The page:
Weird History

14 Modern Songs About The Civil War

Songs have enormous power, retelling stories of the past and present, perhaps even giving insights into the future. Across musical genres, songs can transmit information about fierce conflict, the lives of soldiers, and the hardships felt by innocent victims. Civil War songs can be especially haunting, mixing soulful lyrics with the emotional legacy of a deeply divided nation.

There are numerous songs from the Civil War era, marching tunes and fireside hymns among them. But musicians continue to sing about the conflict today, with modern songs that both explicitly and implicitly incorporate Civil War subject matter - revealing hard truths about change, reconciliation, and the ever-present pain of conflict.

The vast majority of the songs below are sung from the Confederate perspective. Musicians, it seems, share with Gone With the Wind's Rhett Butler a "weakness for lost causes."

  • 'Surrender Under Protest' - Drive-By Truckers

    Included on their 2016 album American Band,  "Surrender Under Protest" by the Drive-By Truckers engages listeners by invoking the fallen Confederacy as a model for moving on - and moving forward.

    The song, written by band member Mike Cooley, is instructive in its lyrics, reminding listeners, "If the victims and aggressors just remain each others' others; and the instigators never fight their own," the battle never really ends.

    Instead of admitting absolute defeat, however, it is possible to "[s]urrender under protest if you must," never losing one's Southern roots entirely while acknowledging the South's troubled past and complicated history. The song was especially poignant as conversations about lowering Confederate flags - a symbol often associated with the band - were taking place around the country at the same time.

    Buy at
    Amazon buy button
  • 'The Night They Drove Old Dixie Down' - The Band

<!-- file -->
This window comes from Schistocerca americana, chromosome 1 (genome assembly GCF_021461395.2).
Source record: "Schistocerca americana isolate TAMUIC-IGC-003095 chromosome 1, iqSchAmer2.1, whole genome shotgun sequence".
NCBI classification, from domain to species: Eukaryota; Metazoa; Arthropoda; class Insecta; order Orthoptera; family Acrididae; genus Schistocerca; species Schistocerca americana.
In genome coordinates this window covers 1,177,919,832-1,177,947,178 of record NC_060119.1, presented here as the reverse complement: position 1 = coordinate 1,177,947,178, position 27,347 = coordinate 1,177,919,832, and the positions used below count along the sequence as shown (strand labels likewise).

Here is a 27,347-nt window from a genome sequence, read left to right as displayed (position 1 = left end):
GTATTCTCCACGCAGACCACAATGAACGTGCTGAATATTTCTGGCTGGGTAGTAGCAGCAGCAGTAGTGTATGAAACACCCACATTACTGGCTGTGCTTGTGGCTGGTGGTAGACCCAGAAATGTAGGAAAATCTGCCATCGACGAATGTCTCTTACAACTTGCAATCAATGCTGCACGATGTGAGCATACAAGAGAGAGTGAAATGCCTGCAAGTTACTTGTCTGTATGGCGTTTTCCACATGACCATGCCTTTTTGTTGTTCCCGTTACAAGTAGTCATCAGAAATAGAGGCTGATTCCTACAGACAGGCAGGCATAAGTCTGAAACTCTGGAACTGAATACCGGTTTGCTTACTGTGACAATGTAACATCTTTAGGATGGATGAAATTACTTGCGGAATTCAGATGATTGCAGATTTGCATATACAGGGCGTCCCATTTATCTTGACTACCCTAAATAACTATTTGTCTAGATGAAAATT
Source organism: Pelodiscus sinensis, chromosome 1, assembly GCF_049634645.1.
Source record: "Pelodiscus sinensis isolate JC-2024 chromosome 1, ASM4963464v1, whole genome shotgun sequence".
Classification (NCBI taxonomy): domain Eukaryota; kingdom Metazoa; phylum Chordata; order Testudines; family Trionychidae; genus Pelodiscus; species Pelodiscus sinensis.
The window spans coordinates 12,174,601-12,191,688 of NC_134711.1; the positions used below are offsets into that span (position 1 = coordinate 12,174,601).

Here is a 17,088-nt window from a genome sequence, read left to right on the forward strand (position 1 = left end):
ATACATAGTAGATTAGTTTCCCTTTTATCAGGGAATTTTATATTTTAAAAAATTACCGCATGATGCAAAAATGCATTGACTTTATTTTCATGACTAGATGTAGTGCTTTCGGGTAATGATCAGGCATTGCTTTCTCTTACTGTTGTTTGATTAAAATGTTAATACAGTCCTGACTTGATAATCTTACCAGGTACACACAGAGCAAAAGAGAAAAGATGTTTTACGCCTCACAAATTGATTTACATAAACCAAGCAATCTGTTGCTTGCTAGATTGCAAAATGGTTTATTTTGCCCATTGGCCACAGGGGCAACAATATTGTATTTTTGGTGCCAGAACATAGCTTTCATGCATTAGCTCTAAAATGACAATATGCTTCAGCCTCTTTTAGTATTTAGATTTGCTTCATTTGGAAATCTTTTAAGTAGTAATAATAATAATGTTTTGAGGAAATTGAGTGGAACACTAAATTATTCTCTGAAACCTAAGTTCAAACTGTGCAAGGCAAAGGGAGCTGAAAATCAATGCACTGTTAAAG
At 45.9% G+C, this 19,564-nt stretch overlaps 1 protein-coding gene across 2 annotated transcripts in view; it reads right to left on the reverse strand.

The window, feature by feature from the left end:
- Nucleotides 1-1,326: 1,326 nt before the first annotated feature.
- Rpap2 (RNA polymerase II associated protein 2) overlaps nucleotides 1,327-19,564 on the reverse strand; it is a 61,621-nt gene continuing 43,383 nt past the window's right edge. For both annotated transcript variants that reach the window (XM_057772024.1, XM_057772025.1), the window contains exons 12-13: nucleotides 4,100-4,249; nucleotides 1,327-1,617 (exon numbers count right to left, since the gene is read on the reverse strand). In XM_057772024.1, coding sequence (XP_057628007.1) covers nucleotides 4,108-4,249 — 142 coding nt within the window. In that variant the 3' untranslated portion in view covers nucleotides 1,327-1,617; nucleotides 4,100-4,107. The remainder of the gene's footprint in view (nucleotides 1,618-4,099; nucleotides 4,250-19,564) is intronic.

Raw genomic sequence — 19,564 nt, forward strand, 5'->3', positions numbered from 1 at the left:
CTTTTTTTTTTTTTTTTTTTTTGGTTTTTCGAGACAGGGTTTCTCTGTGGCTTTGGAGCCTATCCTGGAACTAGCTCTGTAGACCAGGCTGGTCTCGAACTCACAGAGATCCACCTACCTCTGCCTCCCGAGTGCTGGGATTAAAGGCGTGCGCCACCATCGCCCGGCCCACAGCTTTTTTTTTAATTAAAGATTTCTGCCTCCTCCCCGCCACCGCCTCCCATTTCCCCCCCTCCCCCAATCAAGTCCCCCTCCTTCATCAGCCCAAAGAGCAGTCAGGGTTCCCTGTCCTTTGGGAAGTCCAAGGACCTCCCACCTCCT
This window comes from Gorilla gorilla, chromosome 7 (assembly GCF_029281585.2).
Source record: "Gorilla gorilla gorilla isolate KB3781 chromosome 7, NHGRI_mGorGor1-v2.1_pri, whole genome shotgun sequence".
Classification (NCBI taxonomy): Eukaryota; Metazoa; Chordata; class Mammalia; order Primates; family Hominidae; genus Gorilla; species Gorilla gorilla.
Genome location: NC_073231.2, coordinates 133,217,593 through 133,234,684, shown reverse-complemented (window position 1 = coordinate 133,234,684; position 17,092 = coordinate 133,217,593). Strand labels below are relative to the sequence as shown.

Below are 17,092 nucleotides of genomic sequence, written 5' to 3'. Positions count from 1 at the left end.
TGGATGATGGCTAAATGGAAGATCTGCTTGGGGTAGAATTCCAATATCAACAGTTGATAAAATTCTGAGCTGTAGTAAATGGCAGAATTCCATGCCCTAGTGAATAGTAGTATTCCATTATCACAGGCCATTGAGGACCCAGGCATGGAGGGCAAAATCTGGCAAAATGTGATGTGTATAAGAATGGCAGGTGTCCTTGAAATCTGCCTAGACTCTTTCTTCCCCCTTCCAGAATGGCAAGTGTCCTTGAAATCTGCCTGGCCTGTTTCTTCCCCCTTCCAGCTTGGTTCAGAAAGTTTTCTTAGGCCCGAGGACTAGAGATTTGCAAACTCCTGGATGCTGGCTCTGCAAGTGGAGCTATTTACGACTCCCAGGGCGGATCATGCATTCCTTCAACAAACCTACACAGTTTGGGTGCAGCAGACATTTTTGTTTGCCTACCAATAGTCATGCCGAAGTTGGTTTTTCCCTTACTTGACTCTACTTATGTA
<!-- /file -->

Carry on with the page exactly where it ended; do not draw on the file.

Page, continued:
Photo: Capitol Records / Wikimedia Commons / CC BY-SA 1.0

    "The Night They Drove Old Dixie Down," written by Robbie Robertson, was recorded by the Band in 1969. The song went on to be covered by Joan Baez and Johnny Cash, among others.

    "The Night They Drove Old Dixie Down" tells the story of the final days of the Civil War from the perspective of poor white Southerner Virgil Caine. As Union General George Stoneman ravaged Virginia in 1865, Caine describes his struggle to survive - "hungry, just barely alive."

    The song encapsulates the utter devastation felt by Southerners at the conflict's end. Caine is willing to accept his fate as a poor farmer, yet struggles to understand why his brother perished for the Confederate cause: 

    Like my father before me, I will work the land
    And like my brother above me, who took a rebel stand
    He was just eighteen, proud and brave
    But a Yankee laid him in his grave

    Buy at
    Amazon buy button
  • 'Andersonville' - Dave Alvin

    Dave Alvin, a singer, songwriter, and guitarist from California, released "Andersonville" in 1991. The song retells a story Alvin heard about his great-great-uncle, who had been an inmate at Andersonville, the notoriously brutal Confederate prison at Camp Sumter, Georgia, where nearly one-third of the inmates perished over its 14 months in operation. 

    Alvin's lyrics capture the horrors of Andersonville, where his narrator pulls "worms out of the mud 'cuz there's nothing left to eat," expecting to "die in Andersonville." By the end of the song, all the inmate can hope for is an end to his suffering, dreaming of a woman he hopes will "someday... lay a flower on my grave." 

    Buy at
    Amazon buy button
  • 'Ben McCulloch' - Steve Earle

    Benjamin McCulloch was a real soldier who fought for Texas against Mexico during the 1830s, worked as a Texas Ranger and a Federal Marshal, and later perished as a Confederate brigadier general in 1862. The song bearing his name, "Ben McCulloch," was released by Steve Earle in 1995, and is a vitriolic take on McCulloch told from the perspective of one of his infantrymen.

    "Ben McCulloch" recounts how the song's narrator joined to fight with McCulloch, taking advantage of the offer for "a uniform... seven bucks a week... the best rations in the army and a rifle." The realities of armed conflict, and McCulloch, proved much different.

    According to the song, McCulloch's eyes "were cold as the lead and steel forged into tools of war. He took the lives of many and the souls of many more."

    The song then traces a path from Missouri to Arkansas, all while soldiers cry out, "Goddamn you Ben McCulloch, I hate you more than any other man alive." Ultimately, the speaker abandons his post, later learning that McCulloch had perished in battle. 

    Buy at
    Amazon buy button